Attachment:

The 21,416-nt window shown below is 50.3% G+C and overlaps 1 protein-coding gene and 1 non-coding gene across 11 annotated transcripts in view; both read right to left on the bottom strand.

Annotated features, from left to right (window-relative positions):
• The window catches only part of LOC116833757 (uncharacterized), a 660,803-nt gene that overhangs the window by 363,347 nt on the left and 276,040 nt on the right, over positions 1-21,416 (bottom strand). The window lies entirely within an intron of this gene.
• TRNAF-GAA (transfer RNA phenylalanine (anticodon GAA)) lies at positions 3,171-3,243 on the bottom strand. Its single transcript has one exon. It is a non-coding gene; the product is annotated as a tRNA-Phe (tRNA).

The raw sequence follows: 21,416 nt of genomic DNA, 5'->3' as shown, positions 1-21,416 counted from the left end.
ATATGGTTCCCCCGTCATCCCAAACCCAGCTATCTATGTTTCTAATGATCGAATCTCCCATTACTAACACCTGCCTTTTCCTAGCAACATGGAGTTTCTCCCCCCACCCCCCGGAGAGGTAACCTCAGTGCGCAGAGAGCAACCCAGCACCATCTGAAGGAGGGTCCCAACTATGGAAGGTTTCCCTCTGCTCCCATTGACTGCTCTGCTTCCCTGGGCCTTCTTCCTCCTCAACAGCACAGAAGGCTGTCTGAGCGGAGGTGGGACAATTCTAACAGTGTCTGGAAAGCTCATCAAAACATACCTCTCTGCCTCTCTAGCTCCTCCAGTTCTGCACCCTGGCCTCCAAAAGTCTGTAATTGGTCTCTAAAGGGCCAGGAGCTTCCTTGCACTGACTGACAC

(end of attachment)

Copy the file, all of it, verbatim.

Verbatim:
The 21,416-nt window shown below is 50.3% G+C and overlaps 1 protein-coding gene and 1 non-coding gene across 11 annotated transcripts in view; both read right to left on the bottom strand.

Annotated features, from left to right (window-relative positions):
• The window catches only part of LOC116833757 (uncharacterized), a 660,803-nt gene that overhangs the window by 363,347 nt on the left and 276,040 nt on the right, over positions 1-21,416 (bottom strand). The window lies entirely within an intron of this gene.
• TRNAF-GAA (transfer RNA phenylalanine (anticodon GAA)) lies at positions 3,171-3,243 on the bottom strand. Its single transcript has one exon. It is a non-coding gene; the product is annotated as a tRNA-Phe (tRNA).

The raw sequence follows: 21,416 nt of genomic DNA, 5'->3' as shown, positions 1-21,416 counted from the left end.
ATATGGTTCCCCCGTCATCCCAAACCCAGCTATCTATGTTTCTAATGATCGAATCTCCCATTACTAACACCTGCCTTTTCCTAGCAACATGGAGTTTCTCCCCCCACCCCCCGGAGAGGTAACCTCAGTGCGCAGAGAGCAACCCAGCACCATCTGAAGGAGGGTCCCAACTATGGAAGGTTTCCCTCTGCTCCCATTGACTGCTCTGCTTCCCTGGGCCTTCTTCCTCCTCAACAGCACAGAAGGCTGTCTGAGCGGAGGTGGGACAATTCTAACAGTGTCTGGAAAGCTCATCAAAACATACCTCTCTGCCTCTCTAGCTCCTCCAGTTCTGCACCCTGGCCTCCAAAAGTCTGTAATTGGTCTCTAAAGGGCCAGGAGCTTCCTTGCACTGACTGACAC